Paul has opened up ten of its bakeries, around a third of its 37-strong estate. MCA spoke to Paul UK CEO Mark Hilton about the challenges and complexities of being open for business at a time like this.
Hello Mark, what made you decide to start re-opening?
We re-opened because, fundamentally, we’ve been operating as a bakery for 130 years offering bread to the local community, and we felt we needed to try and maintain that heritage.
We’ve added to that by offering essentials like milk, and we’ve recently started adding flour and yeast, because there are shortages of that. We’re really trying to make the essentials available for people struggling to access supermarket delivery slots.
We are doing some patisserie, but we’re not doing cakes because we’re trying to be consistent with the government position of shopping for essentials, so it’s really the core products, rather than cakes. It feels like in this current situation you shouldn’t really be doing that.
We’ve also started working with Deliveroo, up until now we’d just been working with Uber Eats, now it’s both so that people can stay home and order products within the delivery zones of the stores we have opened.
How are you ensuring staff stay safe?
We originally closed because of the safety of our people. So when we reopened, that safety remained paramount, for our people and for our customers. We are only operating one shift per day between 8am and 2pm with a limited number of people working in the store, so they’re able to maintain social distancing. We’ve got about three or four people working in a store, normally we would have around ten.
How’s it working out in practice?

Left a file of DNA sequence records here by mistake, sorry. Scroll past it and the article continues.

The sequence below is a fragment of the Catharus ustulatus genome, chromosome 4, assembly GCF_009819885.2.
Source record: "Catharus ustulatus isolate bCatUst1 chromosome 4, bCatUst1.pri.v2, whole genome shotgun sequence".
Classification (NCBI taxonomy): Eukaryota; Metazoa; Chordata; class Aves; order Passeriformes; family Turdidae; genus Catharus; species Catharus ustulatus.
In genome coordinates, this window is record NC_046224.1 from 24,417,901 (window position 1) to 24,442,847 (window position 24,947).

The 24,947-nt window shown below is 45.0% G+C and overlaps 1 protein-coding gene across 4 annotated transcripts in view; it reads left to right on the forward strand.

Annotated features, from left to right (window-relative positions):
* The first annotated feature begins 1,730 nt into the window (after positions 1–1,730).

I think it’s pretty safe. One of the important things to mention is that everybody working is volunteering, they want to come to work. We’re not forcing anybody, and we’re only opening stores when we have enough staff to operate and there is enough consumer demand within the community. And we’re very strong on PPE, so everybody has aprons, gloves and face masks, but they also have an above the mouth mask, so it’s a complete plastic face mask (Note: The photo above was taken during the minutes silence on Tuesday, hence the solemnity).
We have to do the right thing for our people. As a brand, we are only as good as our people and our people are our best asset. If we do not make them feel safe, then we are not standing up to our code. My first priority is to make sure that our team is well looked after, my second has to be that our customers can come to Paul to buy our products in a safe environment.
It’s an unusual juxtaposition in terms of aesthetic, offering colourful patisserie clad in PPE.
Yes, it may not look particularly great because you’ve got PPE all over your face, but I would prefer my customers or my staff to feel safe over that detriment in terms of the look and feel. So I think you can overcome it if you provide great quality service, though I completely understand it’s a valid concern.
We just wanted to make sure that all of our staff have all the PPE they should have, in order to operate safely. And clearly we’re sanitising the stores, we have strict hygiene measures in place that we are adhering to, and the feedback that we’ve had from our people is they are really pleased to be coming back to work and they feel they feel safe.
One of the challenges that they have said is that one area where they feel less safe is on public transport coming to work, compared to once they are at work, so what we try to do is ensure that we have people living in the local vicinity working in our store. So people are working in stores today that they don’t normally work in, but we’re trying to make sure that people don’t have to travel long distances to get to work.
How’s it working out in terms of customers on the shop floor?
We’ve set it up so we have a table with sneeze guards over it in the entrance, so people aren’t actually coming into the store. So from a consumer perspective, it’s safe. They queue outside and then they can access our products and pay through a cashless system. We’d been talking about a cashless system before all of this happened, but we weren’t actually operating one, it’s a cashless process now. We are making it as safe as we can.
Are customers observing social distancing outside?
Yes, one of the reasons we initially only opened four stores, then another three, then another three today was our concern about people’s reactions, because obviously the government has asked people to stay in. And therefore, if you’re open people are coming out.